Rajiv Gupta, Country Business Leader – Healthcare Business, 3M India explains how COVID-19 has changed medical education and training initiatives and how his company is helping to address the gaps. He believes better training will address redundancies, increase efficiency and utility leading to better patient outcomes and decreased overall cost of healthcare. Edited excerpts of an interaction with Viveka Roychowdhury
How has COVID-19 changed medical education for students, their instructors as well as upskilling for practising clinicians, nursing staff?
There is no denial in the fact that COVID-19 has been a disruptor but could as well be a much-required catalyst to transform healthcare. Globally, an independent commission in 2010 had asserted the purpose of medical education is to improve the health of the community. The pandemic has bought in the clarity and urgency to this purpose. We have started to see the changes in the medical curriculum design already. We will probably see more focus on disaster/ pandemic management and emergency medicine in the undergraduate curriculum. However, it’s a long journey, and we need to be focused on the goal.
All the medical institutions and students are eagerly awaiting to get back to their regular classes. Quite importantly so, as being able to communicate and hands-on with patients are a crucial aspect of the learning. With no option left to avoid interruption in the education, even MCI has supported the initiative of online learning. However, we need to do an analysis of the effectiveness of such tools.
In the case of students, due to the pandemic, many students have returned home. The mode of interaction with faculty has mostly been virtual, for example, by call, online classes through Microsoft Teams, Google hangout, Zoom etc. Although they are getting used to this new normal, students are facing issues in terms of understanding, interaction and networking. The first few years of medical and nurses education are more theoretical and later part involves clinicals which involves interacting with patients, understanding procedures, hands on, learning by observation and examination which have come to a halt. For example, surgery students have missed the last eight months of practical experience.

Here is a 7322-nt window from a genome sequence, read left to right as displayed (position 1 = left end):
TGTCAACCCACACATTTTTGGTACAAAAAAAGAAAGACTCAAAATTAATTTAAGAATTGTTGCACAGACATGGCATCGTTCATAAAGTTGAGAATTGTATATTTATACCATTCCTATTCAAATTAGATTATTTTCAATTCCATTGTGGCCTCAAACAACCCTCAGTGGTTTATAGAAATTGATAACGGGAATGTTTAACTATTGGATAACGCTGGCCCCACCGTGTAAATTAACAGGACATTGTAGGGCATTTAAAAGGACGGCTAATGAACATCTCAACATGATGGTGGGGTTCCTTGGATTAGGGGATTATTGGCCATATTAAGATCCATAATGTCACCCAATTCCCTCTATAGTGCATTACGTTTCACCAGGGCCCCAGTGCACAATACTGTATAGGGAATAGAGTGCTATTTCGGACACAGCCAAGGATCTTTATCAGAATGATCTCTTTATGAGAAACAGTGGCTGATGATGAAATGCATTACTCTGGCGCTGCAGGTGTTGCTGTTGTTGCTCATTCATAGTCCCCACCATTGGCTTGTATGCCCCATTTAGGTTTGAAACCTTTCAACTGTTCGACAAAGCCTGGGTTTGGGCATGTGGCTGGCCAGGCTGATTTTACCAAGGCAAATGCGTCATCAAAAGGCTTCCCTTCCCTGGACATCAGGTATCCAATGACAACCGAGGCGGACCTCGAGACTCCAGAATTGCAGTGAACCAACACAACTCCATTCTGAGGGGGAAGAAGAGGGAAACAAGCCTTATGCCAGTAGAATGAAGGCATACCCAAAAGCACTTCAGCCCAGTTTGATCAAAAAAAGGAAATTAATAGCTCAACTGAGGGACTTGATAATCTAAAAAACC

Instructors have switched to online teaching through various platforms. The pandemic has made them adopt technology which they considered good. Meanwhile, they struggle to educate students on practicals as medical and nursing education is based on bed side and small group teaching. They are unable to access its effectiveness via online.
As for upskilling, we have got the feedback from various sections of the market.
From clinicians, the feedback is that in the last eight months depending on the setting, either the clinician has seen more COVID-19 cases or less routine cases. Certain specialties like ophthalmology, ENT, ortho and others has seen less surgery so clinician have fear of losing their healing touch of practice. Clinician have upskilled more on COVID-19 and PPE than their regular topic of interest as many fora like workshops, conferences, peer to peer learning activities have stopped. Upskilling through online webinars has been going on but people are less interested in online webinars due to the focus again being on COVID-19 management.
In the case of nurses, due to the pandemic, nursing education has taken a hit similar to medical education due to less workshops, social distancing and dearth of nurses for COVID-19 care.
Healthcare staff are at particular risk during the COVID-19 pandemic as they treat COVID-19 cases and risk getting infected themselves. How can they be trained to treat while taking precautions to keep themselves safe, especially during high risk treatments like dental wok etc?